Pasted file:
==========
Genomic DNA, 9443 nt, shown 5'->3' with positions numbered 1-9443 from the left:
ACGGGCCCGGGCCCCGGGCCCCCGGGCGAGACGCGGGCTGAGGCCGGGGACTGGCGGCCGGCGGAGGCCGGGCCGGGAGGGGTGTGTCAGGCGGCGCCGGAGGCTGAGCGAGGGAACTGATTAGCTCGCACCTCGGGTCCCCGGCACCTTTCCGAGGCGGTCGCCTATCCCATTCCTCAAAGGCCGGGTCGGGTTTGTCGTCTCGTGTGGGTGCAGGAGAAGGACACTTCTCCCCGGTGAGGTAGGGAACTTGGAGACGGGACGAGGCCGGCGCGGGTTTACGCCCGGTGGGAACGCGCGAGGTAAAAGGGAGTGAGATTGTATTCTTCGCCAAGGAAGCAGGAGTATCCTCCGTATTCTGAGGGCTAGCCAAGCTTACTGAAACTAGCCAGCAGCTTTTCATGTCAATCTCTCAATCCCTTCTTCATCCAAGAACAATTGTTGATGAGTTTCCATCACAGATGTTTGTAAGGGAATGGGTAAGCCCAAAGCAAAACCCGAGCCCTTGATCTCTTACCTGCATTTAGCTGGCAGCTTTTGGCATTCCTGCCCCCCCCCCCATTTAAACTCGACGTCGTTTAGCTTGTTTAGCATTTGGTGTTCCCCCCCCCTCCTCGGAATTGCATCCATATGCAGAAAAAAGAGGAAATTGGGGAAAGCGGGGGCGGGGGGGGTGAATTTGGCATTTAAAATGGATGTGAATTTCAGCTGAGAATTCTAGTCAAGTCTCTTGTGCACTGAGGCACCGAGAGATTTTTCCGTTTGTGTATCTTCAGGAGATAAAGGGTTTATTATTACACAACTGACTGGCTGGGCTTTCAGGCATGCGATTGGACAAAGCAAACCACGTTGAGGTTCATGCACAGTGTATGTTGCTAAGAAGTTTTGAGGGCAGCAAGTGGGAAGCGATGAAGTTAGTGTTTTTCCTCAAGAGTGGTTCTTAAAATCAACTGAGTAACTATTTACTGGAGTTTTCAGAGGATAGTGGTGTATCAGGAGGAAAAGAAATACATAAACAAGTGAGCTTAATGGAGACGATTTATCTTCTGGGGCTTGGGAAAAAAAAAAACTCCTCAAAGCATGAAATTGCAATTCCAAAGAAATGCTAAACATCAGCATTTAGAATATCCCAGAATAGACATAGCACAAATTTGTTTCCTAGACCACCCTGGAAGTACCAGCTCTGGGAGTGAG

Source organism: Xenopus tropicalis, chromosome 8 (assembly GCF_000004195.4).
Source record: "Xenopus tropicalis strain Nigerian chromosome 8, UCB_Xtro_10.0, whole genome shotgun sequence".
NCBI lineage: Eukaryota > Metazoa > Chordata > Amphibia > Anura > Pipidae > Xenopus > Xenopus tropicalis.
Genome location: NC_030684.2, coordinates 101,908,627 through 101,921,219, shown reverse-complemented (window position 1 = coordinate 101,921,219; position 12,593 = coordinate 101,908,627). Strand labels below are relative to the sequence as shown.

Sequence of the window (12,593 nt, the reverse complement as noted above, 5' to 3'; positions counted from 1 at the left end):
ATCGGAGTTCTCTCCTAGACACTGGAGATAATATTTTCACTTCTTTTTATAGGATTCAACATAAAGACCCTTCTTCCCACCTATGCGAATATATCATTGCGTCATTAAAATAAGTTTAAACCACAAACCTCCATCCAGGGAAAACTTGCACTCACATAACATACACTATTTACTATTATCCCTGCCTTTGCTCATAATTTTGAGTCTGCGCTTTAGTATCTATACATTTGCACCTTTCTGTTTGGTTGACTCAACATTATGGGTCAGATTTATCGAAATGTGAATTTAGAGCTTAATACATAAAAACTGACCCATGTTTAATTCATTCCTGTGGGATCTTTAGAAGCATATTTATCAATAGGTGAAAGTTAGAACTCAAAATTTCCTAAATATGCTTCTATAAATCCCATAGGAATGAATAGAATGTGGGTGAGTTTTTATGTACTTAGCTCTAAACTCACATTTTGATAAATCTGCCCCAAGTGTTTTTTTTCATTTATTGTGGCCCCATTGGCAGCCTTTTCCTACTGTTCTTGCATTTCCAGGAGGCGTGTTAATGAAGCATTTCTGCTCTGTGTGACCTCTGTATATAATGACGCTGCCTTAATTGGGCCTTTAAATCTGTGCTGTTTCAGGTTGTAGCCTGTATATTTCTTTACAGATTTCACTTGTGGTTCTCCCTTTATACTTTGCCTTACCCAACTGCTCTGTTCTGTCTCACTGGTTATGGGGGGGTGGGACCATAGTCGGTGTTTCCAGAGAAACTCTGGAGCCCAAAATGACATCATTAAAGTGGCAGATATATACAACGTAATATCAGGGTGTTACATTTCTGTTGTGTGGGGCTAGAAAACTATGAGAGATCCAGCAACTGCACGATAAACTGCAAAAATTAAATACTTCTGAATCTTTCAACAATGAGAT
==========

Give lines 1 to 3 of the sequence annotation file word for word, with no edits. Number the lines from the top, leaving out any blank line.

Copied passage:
Genomic DNA, 9443 nt, shown 5'->3' with positions numbered 1-9443 from the left:
ACGGGCCCGGGCCCCGGGCCCCCGGGCGAGACGCGGGCTGAGGCCGGGGACTGGCGGCCGGCGGAGGCCGGGCCGGGAGGGGTGTGTCAGGCGGCGCCGGAGGCTGAGCGAGGGAACTGATTAGCTCGCACCTCGGGTCCCCGGCACCTTTCCGAGGCGGTCGCCTATCCCATTCCTCAAAGGCCGGGTCGGGTTTGTCGTCTCGTGTGGGTGCAGGAGAAGGACACTTCTCCCCGGTGAGGTAGGGAACTTGGAGACGGGACGAGGCCGGCGCGGGTTTACGCCCGGTGGGAACGCGCGAGGTAAAAGGGAGTGAGATTGTATTCTTCGCCAAGGAAGCAGGAGTATCCTCCGTATTCTGAGGGCTAGCCAAGCTTACTGAAACTAGCCAGCAGCTTTTCATGTCAATCTCTCAATCCCTTCTTCATCCAAGAACAATTGTTGATGAGTTTCCATCACAGATGTTTGTAAGGGAATGGGTAAGCCCAAAGCAAAACCCGAGCCCTTGATCTCTTACCTGCATTTAGCTGGCAGCTTTTGGCATTCCTGCCCCCCCCCCCATTTAAACTCGACGTCGTTTAGCTTGTTTAGCATTTGGTGTTCCCCCCCCCTCCTCGGAATTGCATCCATATGCAGAAAAAAGAGGAAATTGGGGAAAGCGGGGGCGGGGGGGGTGAATTTGGCATTTAAAATGGATGTGAATTTCAGCTGAGAATTCTAGTCAAGTCTCTTGTGCACTGAGGCACCGAGAGATTTTTCCGTTTGTGTATCTTCAGGAGATAAAGGGTTTATTATTACACAACTGACTGGCTGGGCTTTCAGGCATGCGATTGGACAAAGCAAACCACGTTGAGGTTCATGCACAGTGTATGTTGCTAAGAAGTTTTGAGGGCAGCAAGTGGGAAGCGATGAAGTTAGTGTTTTTCCTCAAGAGTGGTTCTTAAAATCAACTGAGTAACTATTTACTGGAGTTTTCAGAGGATAGTGGTGTATCAGGAGGAAAAGAAATACATAAACAAGTGAGCTTAATGGAGACGATTTATCTTCTGGGGCTTGGGAAAAAAAAAAACTCCTCAAAGCATGAAATTGCAATTCCAAAGAAATGCTAAACATCAGCATTTAGAATATCCCAGAATAGACATAGCACAAATTTGTTTCCTAGACCACCCTGGAAGTACCAGCTCTGGGAGTGAG

Source organism: Xenopus tropicalis, chromosome 8 (assembly GCF_000004195.4).